Korean War Vet, 90, Honors Fallen Military Members

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The Epoch Times

Robert Kohler, a 90-year-old Korean War veteran, is no stranger to honoring military heroes.

He’s an avid long-distance runner who regularly carries a large American flag in each hand during races, including this year’s virtual 2020 Dana Point Turkey Trot.

After picking up distance-running in the mid-1980s, Kohler has since run enough miles to circle the globe. He completed many of those races while carrying flags in honor of the nation’s military veterans.

The Irvine local is active at the St. Thomas More Catholic Church in Irvine.

On May 30, Memorial Day weekend, Kohler will continue to honor his fellow veterans at the 10 a.m. Mass, which will be livestreamed for those unable to attend in person.

“I will read a poem that I read in 2010 when we moved from an old location. Four stanzas of Just a Common Soldier,” he told The Epoch Times.

The poem was written by newspaper columnist and Canadian military veteran Lawrence Vaincourt in 1987. It has since been read in tribute by former military servicemen throughout the world.

Kohler, the leader of his parish’s veterans’ ministry, will also be honoring fellow veterans who have recently passed or were killed in action.

“I do this every Memorial Day where I show pictures of our deceased parish veterans,” Kohler said. “I have 53 this year.”

“I started out with nine in 2011. Our parish is unique in that one of our young men was killed in action in Afghanistan in 2012.”

U.S Army Private First-Class Cale C. Miller, 23, was killed in action during Operation Enduring Freedom on May 12, 2012.

“He is among the dead I will be talking about.” Kohler said. “I hope I can hold my emotions in check when I show this picture of the boy who was killed.”

Those attending the service in person service at 51 Marketplace in Irvine are requested to observe the current COVID-19 protocols. A livestream of the event will be available on the church’s Facebook page at 10 a.m.

“[It’s] a special event at my Catholic parish here in Irvine.” Kohler shared. “Someone’s gotta do it.”


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About Just A Common Soldier

Just A Common Soldier, also known as A Soldier Died Today, is one of the most popular poems on the Internet. Written and published in 1987 by Canadian veteran and columnist A. Lawrence Vaincourt, it now appears in numerous anthologies, on thousands of websites and on July 4, 2008 it was carved into a marble monument at West Point, New York. This year marks the poem’s 25th anniversary. Please enjoy this tribute to the Soldiers, Sailors, Marines, and Airmen who have given so much for our country.

(A Soldier Died Today)
by A. Lawrence Vaincourt

He was getting old and paunchy and his hair was falling fast,
And he sat around the Legion, telling stories of the past.
Of a war that he had fought in and the deeds that he had done,
In his exploits with his buddies; they were heroes, every one.

And tho’ sometimes, to his neighbors, his tales became a joke,
All his Legion buddies listened, for they knew whereof he spoke.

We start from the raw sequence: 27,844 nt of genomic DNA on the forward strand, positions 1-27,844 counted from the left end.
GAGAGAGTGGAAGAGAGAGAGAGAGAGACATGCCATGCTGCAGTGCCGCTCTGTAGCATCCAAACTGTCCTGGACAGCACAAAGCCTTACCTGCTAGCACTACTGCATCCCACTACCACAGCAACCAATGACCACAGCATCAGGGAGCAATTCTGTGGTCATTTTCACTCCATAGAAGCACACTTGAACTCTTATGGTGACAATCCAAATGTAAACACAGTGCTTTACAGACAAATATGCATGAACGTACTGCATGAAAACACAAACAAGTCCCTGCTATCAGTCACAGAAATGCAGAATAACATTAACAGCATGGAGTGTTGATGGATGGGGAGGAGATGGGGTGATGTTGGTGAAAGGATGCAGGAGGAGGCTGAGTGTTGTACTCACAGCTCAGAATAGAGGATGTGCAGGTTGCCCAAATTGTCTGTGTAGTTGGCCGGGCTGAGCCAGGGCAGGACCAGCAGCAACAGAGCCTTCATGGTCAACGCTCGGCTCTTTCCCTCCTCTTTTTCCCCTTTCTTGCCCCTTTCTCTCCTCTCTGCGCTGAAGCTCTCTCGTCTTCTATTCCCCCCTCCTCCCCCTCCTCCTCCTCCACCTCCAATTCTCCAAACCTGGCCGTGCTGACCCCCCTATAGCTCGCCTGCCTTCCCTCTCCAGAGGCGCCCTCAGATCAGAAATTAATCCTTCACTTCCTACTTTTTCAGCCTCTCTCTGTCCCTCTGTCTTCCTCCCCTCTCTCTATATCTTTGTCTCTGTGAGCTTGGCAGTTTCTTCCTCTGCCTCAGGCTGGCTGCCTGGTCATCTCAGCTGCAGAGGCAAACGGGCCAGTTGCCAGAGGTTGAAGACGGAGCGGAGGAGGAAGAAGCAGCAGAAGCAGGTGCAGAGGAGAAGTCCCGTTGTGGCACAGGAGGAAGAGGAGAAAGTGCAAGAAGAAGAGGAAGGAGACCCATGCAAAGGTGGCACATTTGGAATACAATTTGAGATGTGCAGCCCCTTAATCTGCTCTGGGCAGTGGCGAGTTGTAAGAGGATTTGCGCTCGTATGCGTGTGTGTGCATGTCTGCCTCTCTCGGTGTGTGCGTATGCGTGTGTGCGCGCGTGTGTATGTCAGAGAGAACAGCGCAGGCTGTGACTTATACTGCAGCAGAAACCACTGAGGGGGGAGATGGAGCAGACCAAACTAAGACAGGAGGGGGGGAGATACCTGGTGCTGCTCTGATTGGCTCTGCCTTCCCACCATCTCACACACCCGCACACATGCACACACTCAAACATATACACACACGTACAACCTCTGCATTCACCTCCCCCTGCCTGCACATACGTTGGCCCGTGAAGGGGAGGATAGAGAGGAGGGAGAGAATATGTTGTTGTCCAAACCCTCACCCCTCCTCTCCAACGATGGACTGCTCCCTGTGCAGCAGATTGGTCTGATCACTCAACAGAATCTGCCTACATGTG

But we’ll hear his tales no longer for old Bill has passed away,
And the world’s a little poorer, for a soldier died today.

He will not be mourned by many, just his children and his wife,
For he lived an ordinary and quite uneventful life.
Held a job and raised a family, quietly going his own way,
And the world won’t note his passing, though a soldier died today.

When politicians leave this earth, their bodies lie in state,
While thousands note their passing and proclaim that they were great.
Papers tell their whole life stories, from the time that they were young,
But the passing of a soldier goes unnoticed and unsung.

Is the greatest contribution to the welfare of our land
A guy who breaks his promises and cons his fellow man?
Or the ordinary fellow who, in times of war and strife,
Goes off to serve his Country and offers up his life?

A politician’s stipend and the style in which he lives
Are sometimes disproportionate to the service that he gives.
While the ordinary soldier, who offered up his all,
Is paid off with a medal and perhaps, a pension small.

It’s so easy to forget them for it was so long ago,
That the old Bills of our Country went to battle, but we know
It was not the politicians, with their compromise and ploys,
Who won for us the freedom that our Country now enjoys.

Should you find yourself in danger, with your enemies at hand,
Would you want a politician with his ever-shifting stand?
Or would you prefer a soldier, who has sworn to defend
His home, his kin and Country and would fight until the end?

He was just a common soldier and his ranks are growing thin,
But his presence should remind us we may need his like again.
For when countries are in conflict, then we find the soldier’s part
Is to clean up all the troubles that the politicians start.

If we cannot do him honor while he’s here to hear the praise,
Then at least let’s give him homage at the ending of his days.
Perhaps just a simple headline in a paper that would say,
Our Country is in mourning, for a soldier died today.

© 1987 A. Lawrence Vaincourt

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